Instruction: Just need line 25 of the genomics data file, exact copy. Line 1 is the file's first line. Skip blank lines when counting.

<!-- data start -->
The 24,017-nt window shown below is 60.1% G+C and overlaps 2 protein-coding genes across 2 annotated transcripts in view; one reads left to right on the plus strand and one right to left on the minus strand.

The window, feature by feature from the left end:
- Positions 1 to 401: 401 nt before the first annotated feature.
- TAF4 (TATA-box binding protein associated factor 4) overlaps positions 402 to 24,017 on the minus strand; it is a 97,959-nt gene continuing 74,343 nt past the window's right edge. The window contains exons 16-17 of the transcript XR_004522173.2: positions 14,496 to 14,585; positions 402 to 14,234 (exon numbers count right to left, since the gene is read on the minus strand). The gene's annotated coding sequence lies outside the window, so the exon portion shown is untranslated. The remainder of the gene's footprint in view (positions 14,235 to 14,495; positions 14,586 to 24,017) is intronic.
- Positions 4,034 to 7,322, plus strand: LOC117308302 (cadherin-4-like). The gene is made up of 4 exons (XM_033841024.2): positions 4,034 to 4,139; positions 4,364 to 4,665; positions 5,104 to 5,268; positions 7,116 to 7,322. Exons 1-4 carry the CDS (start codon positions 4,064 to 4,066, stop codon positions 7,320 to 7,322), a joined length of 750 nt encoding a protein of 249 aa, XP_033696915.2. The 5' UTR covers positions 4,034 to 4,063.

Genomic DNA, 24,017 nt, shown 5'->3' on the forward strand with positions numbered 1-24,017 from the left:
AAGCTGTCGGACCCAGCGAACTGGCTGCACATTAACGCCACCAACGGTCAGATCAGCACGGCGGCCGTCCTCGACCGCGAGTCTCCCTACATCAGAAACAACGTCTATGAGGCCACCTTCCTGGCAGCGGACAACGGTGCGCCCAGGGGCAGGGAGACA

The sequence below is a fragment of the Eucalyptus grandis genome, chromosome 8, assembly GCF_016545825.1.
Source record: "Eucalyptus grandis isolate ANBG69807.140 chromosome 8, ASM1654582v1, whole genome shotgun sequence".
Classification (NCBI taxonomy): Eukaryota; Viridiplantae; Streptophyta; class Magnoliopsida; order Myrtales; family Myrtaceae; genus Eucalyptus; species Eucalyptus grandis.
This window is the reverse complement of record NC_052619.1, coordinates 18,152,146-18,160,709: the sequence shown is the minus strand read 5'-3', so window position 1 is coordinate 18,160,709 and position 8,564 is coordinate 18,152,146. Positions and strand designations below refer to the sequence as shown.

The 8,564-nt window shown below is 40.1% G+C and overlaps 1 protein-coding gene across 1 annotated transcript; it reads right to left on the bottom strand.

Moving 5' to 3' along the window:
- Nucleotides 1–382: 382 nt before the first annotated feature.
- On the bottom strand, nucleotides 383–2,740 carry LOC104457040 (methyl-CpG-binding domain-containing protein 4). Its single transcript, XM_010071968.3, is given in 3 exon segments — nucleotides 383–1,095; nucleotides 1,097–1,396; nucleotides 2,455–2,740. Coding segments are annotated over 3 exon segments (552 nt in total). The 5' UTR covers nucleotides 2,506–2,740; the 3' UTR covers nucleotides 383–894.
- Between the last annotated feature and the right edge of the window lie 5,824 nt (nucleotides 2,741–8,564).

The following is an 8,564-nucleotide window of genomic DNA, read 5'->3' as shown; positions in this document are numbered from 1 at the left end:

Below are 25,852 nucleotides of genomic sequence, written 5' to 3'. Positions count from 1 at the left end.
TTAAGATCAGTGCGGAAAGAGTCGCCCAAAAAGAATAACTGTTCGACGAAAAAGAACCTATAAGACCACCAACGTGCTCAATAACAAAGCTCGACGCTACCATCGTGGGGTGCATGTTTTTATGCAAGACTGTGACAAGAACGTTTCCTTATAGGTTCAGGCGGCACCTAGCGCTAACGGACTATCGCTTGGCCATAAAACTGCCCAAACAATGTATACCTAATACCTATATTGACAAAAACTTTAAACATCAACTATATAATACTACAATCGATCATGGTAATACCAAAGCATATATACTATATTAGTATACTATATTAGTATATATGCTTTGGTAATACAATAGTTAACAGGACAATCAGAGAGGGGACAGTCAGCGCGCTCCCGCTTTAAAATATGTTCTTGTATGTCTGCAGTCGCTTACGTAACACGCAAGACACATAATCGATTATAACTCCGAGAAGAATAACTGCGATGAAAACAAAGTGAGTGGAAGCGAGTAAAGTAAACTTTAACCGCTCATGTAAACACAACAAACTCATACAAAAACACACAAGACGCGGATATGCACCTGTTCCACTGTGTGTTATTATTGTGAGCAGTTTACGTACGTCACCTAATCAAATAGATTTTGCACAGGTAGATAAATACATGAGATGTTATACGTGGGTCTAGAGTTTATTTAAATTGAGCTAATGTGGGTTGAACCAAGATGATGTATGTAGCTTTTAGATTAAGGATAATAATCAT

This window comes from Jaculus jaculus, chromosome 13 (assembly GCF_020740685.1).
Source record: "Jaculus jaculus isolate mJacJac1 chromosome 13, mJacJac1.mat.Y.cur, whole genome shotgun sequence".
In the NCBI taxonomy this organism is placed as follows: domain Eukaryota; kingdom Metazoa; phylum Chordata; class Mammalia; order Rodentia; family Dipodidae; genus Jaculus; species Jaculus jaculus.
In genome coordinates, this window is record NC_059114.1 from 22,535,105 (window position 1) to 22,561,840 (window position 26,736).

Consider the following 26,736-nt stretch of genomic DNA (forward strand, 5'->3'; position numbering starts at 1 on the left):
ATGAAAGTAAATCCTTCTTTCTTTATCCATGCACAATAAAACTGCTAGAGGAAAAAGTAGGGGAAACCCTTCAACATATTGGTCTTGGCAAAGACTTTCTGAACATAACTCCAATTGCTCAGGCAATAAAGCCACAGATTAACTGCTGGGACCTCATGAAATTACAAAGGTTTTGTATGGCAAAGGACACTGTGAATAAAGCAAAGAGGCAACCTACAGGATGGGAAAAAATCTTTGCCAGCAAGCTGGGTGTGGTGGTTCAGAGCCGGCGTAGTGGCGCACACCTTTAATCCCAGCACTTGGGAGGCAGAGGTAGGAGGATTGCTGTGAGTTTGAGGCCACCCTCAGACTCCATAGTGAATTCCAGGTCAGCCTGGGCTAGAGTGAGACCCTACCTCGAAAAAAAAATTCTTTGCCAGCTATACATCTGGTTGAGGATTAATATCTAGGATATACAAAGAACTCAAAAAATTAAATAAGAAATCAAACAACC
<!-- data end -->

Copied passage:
ATGAAAGTAAATCCTTCTTTCTTTATCCATGCACAATAAAACTGCTAGAGGAAAAAGTAGGGGAAACCCTTCAACATATTGGTCTTGGCAAAGACTTTCTGAACATAACTCCAATTGCTCAGGCAATAAAGCCACAGATTAACTGCTGGGACCTCATGAAATTACAAAGGTTTTGTATGGCAAAGGACACTGTGAATAAAGCAAAGAGGCAACCTACAGGATGGGAAAAAATCTTTGCCAGCAAGCTGGGTGTGGTGGTTCAGAGCCGGCGTAGTGGCGCACACCTTTAATCCCAGCACTTGGGAGGCAGAGGTAGGAGGATTGCTGTGAGTTTGAGGCCACCCTCAGACTCCATAGTGAATTCCAGGTCAGCCTGGGCTAGAGTGAGACCCTACCTCGAAAAAAAAATTCTTTGCCAGCTATACATCTGGTTGAGGATTAATATCTAGGATATACAAAGAACTCAAAAAATTAAATAAGAAATCAAACAACC